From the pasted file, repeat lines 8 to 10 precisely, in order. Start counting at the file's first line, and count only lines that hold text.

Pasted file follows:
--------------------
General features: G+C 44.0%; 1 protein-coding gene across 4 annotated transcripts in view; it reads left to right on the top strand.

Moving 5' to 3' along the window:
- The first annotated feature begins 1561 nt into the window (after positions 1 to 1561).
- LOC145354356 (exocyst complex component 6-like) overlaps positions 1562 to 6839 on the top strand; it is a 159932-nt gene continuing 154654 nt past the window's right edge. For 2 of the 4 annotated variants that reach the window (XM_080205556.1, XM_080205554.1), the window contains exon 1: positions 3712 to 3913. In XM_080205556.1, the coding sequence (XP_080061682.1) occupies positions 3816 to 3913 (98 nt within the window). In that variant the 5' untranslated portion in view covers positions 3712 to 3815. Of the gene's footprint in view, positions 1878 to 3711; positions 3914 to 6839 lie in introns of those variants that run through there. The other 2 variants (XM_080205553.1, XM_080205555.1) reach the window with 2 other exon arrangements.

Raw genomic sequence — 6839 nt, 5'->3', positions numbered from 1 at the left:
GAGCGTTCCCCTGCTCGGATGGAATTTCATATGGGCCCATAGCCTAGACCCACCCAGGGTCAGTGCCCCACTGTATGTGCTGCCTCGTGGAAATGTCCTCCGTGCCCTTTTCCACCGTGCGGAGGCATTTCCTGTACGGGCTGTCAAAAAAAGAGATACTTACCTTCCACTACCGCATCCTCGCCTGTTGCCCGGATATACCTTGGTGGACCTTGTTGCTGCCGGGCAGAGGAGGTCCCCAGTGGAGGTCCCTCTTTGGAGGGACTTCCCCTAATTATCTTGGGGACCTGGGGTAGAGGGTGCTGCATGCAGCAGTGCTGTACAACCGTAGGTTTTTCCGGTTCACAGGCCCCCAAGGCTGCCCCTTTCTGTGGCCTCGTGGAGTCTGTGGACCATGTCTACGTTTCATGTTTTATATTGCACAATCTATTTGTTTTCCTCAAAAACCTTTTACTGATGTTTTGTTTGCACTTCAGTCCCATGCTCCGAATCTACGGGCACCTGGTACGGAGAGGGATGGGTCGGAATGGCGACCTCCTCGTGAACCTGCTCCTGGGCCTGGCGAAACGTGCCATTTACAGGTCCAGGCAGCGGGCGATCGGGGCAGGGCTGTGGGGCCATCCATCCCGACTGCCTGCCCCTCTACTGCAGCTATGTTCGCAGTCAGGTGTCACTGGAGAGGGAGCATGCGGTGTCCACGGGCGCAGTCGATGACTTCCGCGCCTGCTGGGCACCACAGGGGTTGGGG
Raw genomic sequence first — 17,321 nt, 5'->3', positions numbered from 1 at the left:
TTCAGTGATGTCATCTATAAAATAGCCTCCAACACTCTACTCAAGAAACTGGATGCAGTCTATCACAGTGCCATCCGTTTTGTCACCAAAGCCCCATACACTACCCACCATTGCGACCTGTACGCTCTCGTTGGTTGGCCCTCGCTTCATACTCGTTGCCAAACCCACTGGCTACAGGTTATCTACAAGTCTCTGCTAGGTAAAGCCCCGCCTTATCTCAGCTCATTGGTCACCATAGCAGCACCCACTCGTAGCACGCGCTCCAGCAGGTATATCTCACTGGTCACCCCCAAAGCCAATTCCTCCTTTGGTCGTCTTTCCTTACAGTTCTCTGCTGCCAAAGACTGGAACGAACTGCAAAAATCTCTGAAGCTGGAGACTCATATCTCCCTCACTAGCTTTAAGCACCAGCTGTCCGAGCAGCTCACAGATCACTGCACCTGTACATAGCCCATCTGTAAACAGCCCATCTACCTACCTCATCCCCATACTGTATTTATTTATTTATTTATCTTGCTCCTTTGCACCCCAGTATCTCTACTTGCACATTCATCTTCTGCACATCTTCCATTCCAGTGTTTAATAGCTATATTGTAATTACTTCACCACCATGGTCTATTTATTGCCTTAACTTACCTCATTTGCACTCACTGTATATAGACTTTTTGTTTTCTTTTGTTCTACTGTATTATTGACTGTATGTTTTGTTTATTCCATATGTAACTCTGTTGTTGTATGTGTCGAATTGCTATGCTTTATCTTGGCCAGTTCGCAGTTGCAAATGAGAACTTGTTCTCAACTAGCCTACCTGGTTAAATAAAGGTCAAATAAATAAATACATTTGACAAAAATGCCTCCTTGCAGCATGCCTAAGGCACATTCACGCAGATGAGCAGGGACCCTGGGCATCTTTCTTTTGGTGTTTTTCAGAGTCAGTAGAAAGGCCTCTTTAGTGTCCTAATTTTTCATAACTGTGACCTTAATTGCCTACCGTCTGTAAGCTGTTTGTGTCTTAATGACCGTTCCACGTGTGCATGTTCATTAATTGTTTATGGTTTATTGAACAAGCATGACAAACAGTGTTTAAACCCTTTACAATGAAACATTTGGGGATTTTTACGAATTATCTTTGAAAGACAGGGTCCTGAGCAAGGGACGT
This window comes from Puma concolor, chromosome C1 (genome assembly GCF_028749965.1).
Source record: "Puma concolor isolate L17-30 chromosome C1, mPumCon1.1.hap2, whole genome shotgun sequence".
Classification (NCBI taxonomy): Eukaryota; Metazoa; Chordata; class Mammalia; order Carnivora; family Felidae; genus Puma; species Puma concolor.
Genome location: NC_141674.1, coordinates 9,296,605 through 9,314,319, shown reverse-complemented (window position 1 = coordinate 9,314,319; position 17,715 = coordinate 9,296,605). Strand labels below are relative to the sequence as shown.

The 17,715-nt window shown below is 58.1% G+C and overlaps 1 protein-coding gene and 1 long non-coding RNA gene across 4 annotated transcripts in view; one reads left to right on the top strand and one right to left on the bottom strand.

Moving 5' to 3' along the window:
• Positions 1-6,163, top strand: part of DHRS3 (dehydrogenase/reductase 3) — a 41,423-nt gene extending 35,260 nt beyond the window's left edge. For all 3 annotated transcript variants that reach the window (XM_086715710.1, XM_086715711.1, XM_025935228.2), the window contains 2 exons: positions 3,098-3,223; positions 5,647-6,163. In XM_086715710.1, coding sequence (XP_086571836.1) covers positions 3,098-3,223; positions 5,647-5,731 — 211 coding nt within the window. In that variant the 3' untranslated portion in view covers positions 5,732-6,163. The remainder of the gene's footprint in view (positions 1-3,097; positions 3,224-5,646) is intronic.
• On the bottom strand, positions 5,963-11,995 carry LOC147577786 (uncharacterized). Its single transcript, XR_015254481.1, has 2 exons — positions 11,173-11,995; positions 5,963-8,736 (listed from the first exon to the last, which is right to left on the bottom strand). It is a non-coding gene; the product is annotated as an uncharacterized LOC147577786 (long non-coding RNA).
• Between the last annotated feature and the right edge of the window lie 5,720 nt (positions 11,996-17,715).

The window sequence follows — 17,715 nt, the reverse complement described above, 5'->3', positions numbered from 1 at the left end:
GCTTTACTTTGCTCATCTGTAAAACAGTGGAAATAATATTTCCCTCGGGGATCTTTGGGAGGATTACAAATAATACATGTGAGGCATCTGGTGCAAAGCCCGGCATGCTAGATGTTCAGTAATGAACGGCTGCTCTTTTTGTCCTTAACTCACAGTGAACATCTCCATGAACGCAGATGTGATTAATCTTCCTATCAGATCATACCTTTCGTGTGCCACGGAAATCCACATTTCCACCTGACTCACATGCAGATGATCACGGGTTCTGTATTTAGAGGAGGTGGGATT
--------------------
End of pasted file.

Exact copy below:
TTCAGTGATGTCATCTATAAAATAGCCTCCAACACTCTACTCAAGAAACTGGATGCAGTCTATCACAGTGCCATCCGTTTTGTCACCAAAGCCCCATACACTACCCACCATTGCGACCTGTACGCTCTCGTTGGTTGGCCCTCGCTTCATACTCGTTGCCAAACCCACTGGCTACAGGTTATCTACAAGTCTCTGCTAGGTAAAGCCCCGCCTTATCTCAGCTCATTGGTCACCATAGCAGCACCCACTCGTAGCACGCGCTCCAGCAGGTATATCTCACTGGTCACCCCCAAAGCCAATTCCTCCTTTGGTCGTCTTTCCTTACAGTTCTCTGCTGCCAAAGACTGGAACGAACTGCAAAAATCTCTGAAGCTGGAGACTCATATCTCCCTCACTAGCTTTAAGCACCAGCTGTCCGAGCAGCTCACAGATCACTGCACCTGTACATAGCCCATCTGTAAACAGCCCATCTACCTACCTCATCCCCATACTGTATTTATTTATTTATTTATCTTGCTCCTTTGCACCCCAGTATCTCTACTTGCACATTCATCTTCTGCACATCTTCCATTCCAGTGTTTAATAGCTATATTGTAATTACTTCACCACCATGGTCTATTTATTGCCTTAACTTACCTCATTTGCACTCACTGTATATAGACTTTTTGTTTTCTTTTGTTCTACTGTATTATTGACTGTATGTTTTGTTTATTCCATATGTAACTCTGTTGTTGTATGTGTCGAATTGCTATGCTTTATCTTGGCCAGTTCGCAGTTGCAAATGAGAACTTGTTCTCAACTAGCCTACCTGGTTAAATAAAGGTCAAATAAATAAATACATTTGACAAAAATGCCTCCTTGCAGCATGCCTAAGGCACATTCACGCAGATGAGCAGGGACCCTGGGCATCTTTCTTTTGGTGTTTTTCAGAGTCAGTAGAAAGGCCTCTTTAGTGTCCTAATTTTTCATAACTGTGACCTTAATTGCCTACCGTCTGTAAGCTGTTTGTGTCTTAATGACCGTTCCACGTGTGCATGTTCATTAATTGTTTATGGTTTATTGAACAAGCATGACAAACAGTGTTTAAACCCTTTACAATGAAACATTTGGGGATTTTTACGAATTATCTTTGAAAGACAGGGTCCTGAGCAAGGGACGT
This window comes from Puma concolor, chromosome C1 (genome assembly GCF_028749965.1).
Source record: "Puma concolor isolate L17-30 chromosome C1, mPumCon1.1.hap2, whole genome shotgun sequence".